The ongoing and protracted battle for comprehensive immigration reform seems poised to make its way through the Senate. On Sunday, Charles Schumer (D-N.Y.) predicted the Gang of Eight’s immigration bill will reach the floor of the Senate on June 10, and hopes that it will reach 70 votes on the floor.
The obvious implication of Schumer’s comments is that he expects the bill to receive widespread bipartisan support in the Senate. With the Senate passing the bill on a bipartisan vote, surely that means the House will follow suit right? Probably not, and the outlook for immigration reform in the House doesn’t look very good.
Already members of the House are speaking out against the Senate bill, and preparing for what is seemingly an inevitable outcome. Rep. Ileana Ros-Lehtinen (R-Fla.) was quoted on Sunday saying, "That Senate bill is not going to move in the House."
The expectation at this time is for the House to propose its own immigration reform bill, which is almost certainly going to fall well short of the provisions in the Senate legislation. The most likely omission looks to be the pathway to citizenship for illegal immigrants, which is a centerpiece for the Senate bill, but is widely panned by House Republicans.
At the center of this standoff is one of the great underlying issues for the Republican Party. Since Election Day in 2012, Republicans have been dealing with the best ways to gain support in the Latino community, a segment of the population that has largely supported Democrats. Some strategists have seen this immigration reform as an opportunity for the GOP to gain some favor in this ever more important voting bloc. However, a great number of the Republicans in the House come from conservative districts where something like a path to citizenship, or the commonly used buzzword “amnesty,” would not be taken kindly.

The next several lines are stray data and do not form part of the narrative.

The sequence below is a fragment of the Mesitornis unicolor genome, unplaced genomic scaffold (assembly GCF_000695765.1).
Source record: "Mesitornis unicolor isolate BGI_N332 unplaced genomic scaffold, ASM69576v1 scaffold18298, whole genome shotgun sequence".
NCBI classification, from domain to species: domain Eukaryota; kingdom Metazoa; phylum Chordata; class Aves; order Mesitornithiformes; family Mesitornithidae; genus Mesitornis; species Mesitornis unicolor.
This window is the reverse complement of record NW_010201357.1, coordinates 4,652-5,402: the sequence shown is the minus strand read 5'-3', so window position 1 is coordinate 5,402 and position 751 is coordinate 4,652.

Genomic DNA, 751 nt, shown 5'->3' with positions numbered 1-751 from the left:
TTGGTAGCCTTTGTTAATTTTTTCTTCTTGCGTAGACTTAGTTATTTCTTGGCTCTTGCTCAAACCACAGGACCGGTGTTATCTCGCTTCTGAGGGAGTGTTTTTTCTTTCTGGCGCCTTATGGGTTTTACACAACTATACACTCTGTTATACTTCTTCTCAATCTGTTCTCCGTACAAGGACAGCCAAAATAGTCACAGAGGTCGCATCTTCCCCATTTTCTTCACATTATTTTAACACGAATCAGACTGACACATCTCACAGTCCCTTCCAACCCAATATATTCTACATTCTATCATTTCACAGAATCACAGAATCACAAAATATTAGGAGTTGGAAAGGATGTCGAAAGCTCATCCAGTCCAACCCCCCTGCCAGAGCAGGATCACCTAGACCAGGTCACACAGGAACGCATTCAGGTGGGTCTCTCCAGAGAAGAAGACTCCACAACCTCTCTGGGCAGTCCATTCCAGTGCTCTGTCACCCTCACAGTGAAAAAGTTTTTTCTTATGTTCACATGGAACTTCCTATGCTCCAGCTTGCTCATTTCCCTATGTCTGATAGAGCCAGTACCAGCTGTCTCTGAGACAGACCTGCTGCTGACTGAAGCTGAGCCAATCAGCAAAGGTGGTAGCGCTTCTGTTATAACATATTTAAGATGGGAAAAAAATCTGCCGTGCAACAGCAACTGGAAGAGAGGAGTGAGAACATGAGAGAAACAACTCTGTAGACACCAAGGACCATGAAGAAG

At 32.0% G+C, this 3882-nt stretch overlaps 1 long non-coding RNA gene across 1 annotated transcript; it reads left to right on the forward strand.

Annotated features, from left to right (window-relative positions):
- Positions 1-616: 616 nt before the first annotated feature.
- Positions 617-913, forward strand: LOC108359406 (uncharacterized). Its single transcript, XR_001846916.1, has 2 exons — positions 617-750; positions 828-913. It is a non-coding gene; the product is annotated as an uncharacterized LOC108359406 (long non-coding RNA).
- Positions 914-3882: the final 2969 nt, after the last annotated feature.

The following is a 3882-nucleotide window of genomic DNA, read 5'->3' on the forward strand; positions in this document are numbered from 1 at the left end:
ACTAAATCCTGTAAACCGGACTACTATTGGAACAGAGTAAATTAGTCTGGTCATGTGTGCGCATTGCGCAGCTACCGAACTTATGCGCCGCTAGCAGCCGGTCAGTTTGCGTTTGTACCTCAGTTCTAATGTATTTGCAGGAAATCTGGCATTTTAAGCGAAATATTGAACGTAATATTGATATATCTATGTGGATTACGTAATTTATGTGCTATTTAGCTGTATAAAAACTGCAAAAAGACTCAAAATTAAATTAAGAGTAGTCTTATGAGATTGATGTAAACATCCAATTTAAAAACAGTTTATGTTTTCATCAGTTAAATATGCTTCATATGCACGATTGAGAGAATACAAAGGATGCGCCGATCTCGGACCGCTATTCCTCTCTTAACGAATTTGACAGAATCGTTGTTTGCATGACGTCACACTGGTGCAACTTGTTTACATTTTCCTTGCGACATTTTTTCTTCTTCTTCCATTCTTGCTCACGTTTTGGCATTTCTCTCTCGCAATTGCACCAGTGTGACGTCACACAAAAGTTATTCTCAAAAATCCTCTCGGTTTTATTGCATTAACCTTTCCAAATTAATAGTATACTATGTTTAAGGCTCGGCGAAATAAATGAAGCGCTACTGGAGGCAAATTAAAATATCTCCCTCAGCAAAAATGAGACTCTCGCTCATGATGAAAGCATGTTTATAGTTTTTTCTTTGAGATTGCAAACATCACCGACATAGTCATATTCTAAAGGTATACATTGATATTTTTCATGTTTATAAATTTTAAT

This is the cause of the internal differences among Republican House members. The desire to gain favor among Latino voters is no doubt strong, but at the same time, many members doubt the impact that immigration reform would have on the Latino segment of the voting population.
As a result, the more likely result looks to be one of two options in the House. First is the potential for a bipartisan, comprehensive agreement among the House’s own Gang of Eight. Already, concerns abound that such legislation, even it survived its Committee assignment, would likely see a number of poison pill and other amendments that would alter the bill too far beyond reconciliation. The other alternative is a series of smaller, less wide-reaching pieces of legislation. This is something that could still happen, but would face resistance among Democratic members who would view it as a stalling tactic to avoid taking up the Senate bill.
In the end, comprehensive immigration reform, despite all of the positive signs from the Senate, looks to be doomed to failure in the House. Republican members have too many reasons to resist legislation that would be viewed very negatively in their home districts for the pathway to citizenship, even in spite of the possible positive boost in support among Latinos. On the other hand, Democratic members of the House and members of the bipartisan bloc in the Senate look likely to resist any attempts on the part of the House to make major alterations to the Senate’s proposal.
Immigration reform may be best summarized by the old saying: “So close, yet so far.”